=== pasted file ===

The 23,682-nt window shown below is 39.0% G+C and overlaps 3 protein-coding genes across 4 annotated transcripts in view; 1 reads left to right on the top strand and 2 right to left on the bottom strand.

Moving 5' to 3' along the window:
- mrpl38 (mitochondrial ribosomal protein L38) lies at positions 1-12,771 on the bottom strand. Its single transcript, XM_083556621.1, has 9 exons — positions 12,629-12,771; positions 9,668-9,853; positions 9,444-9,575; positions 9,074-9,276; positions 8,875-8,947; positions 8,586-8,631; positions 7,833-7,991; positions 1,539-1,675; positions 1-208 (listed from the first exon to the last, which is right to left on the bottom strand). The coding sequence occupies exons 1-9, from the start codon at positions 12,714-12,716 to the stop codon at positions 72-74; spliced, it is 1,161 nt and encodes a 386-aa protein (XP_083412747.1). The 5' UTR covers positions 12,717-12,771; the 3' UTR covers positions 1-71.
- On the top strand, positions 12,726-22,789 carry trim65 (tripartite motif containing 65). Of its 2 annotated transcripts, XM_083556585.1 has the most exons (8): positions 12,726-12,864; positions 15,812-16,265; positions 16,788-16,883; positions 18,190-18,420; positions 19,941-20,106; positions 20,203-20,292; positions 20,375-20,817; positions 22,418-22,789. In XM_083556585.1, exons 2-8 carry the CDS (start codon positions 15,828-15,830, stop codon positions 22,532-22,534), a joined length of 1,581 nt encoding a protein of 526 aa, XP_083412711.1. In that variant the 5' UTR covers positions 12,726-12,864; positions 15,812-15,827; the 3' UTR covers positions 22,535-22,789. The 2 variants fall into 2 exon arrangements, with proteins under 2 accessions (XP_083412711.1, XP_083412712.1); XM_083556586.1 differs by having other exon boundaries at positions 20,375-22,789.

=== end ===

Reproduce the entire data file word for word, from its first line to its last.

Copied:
The 23,682-nt window shown below is 39.0% G+C and overlaps 3 protein-coding genes across 4 annotated transcripts in view; 1 reads left to right on the top strand and 2 right to left on the bottom strand.

Moving 5' to 3' along the window:
- mrpl38 (mitochondrial ribosomal protein L38) lies at positions 1-12,771 on the bottom strand. Its single transcript, XM_083556621.1, has 9 exons — positions 12,629-12,771; positions 9,668-9,853; positions 9,444-9,575; positions 9,074-9,276; positions 8,875-8,947; positions 8,586-8,631; positions 7,833-7,991; positions 1,539-1,675; positions 1-208 (listed from the first exon to the last, which is right to left on the bottom strand). The coding sequence occupies exons 1-9, from the start codon at positions 12,714-12,716 to the stop codon at positions 72-74; spliced, it is 1,161 nt and encodes a 386-aa protein (XP_083412747.1). The 5' UTR covers positions 12,717-12,771; the 3' UTR covers positions 1-71.
- On the top strand, positions 12,726-22,789 carry trim65 (tripartite motif containing 65). Of its 2 annotated transcripts, XM_083556585.1 has the most exons (8): positions 12,726-12,864; positions 15,812-16,265; positions 16,788-16,883; positions 18,190-18,420; positions 19,941-20,106; positions 20,203-20,292; positions 20,375-20,817; positions 22,418-22,789. In XM_083556585.1, exons 2-8 carry the CDS (start codon positions 15,828-15,830, stop codon positions 22,532-22,534), a joined length of 1,581 nt encoding a protein of 526 aa, XP_083412711.1. In that variant the 5' UTR covers positions 12,726-12,864; positions 15,812-15,827; the 3' UTR covers positions 22,535-22,789. The 2 variants fall into 2 exon arrangements, with proteins under 2 accessions (XP_083412711.1, XP_083412712.1); XM_083556586.1 differs by having other exon boundaries at positions 20,375-22,789.